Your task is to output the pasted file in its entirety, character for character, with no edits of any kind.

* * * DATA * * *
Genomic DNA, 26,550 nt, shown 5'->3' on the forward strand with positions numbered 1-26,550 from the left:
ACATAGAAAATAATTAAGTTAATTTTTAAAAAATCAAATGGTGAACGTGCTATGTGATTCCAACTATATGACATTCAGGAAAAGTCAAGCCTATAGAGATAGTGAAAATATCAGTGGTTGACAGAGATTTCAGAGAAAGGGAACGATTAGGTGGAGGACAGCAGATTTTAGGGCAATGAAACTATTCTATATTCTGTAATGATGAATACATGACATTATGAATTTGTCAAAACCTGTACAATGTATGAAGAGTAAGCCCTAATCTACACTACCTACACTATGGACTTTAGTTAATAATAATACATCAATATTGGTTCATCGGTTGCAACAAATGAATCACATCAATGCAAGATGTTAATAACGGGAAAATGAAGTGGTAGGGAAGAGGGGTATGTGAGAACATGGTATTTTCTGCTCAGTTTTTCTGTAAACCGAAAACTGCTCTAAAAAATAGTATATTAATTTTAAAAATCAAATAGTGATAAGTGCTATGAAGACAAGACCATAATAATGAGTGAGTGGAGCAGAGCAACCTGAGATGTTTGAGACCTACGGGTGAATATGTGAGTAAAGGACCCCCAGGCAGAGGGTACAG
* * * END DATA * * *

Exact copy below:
Genomic DNA, 26,550 nt, shown 5'->3' on the forward strand with positions numbered 1-26,550 from the left:
ACATAGAAAATAATTAAGTTAATTTTTAAAAAATCAAATGGTGAACGTGCTATGTGATTCCAACTATATGACATTCAGGAAAAGTCAAGCCTATAGAGATAGTGAAAATATCAGTGGTTGACAGAGATTTCAGAGAAAGGGAACGATTAGGTGGAGGACAGCAGATTTTAGGGCAATGAAACTATTCTATATTCTGTAATGATGAATACATGACATTATGAATTTGTCAAAACCTGTACAATGTATGAAGAGTAAGCCCTAATCTACACTACCTACACTATGGACTTTAGTTAATAATAATACATCAATATTGGTTCATCGGTTGCAACAAATGAATCACATCAATGCAAGATGTTAATAACGGGAAAATGAAGTGGTAGGGAAGAGGGGTATGTGAGAACATGGTATTTTCTGCTCAGTTTTTCTGTAAACCGAAAACTGCTCTAAAAAATAGTATATTAATTTTAAAAATCAAATAGTGATAAGTGCTATGAAGACAAGACCATAATAATGAGTGAGTGGAGCAGAGCAACCTGAGATGTTTGAGACCTACGGGTGAATATGTGAGTAAAGGACCCCCAGGCAGAGGGTACAG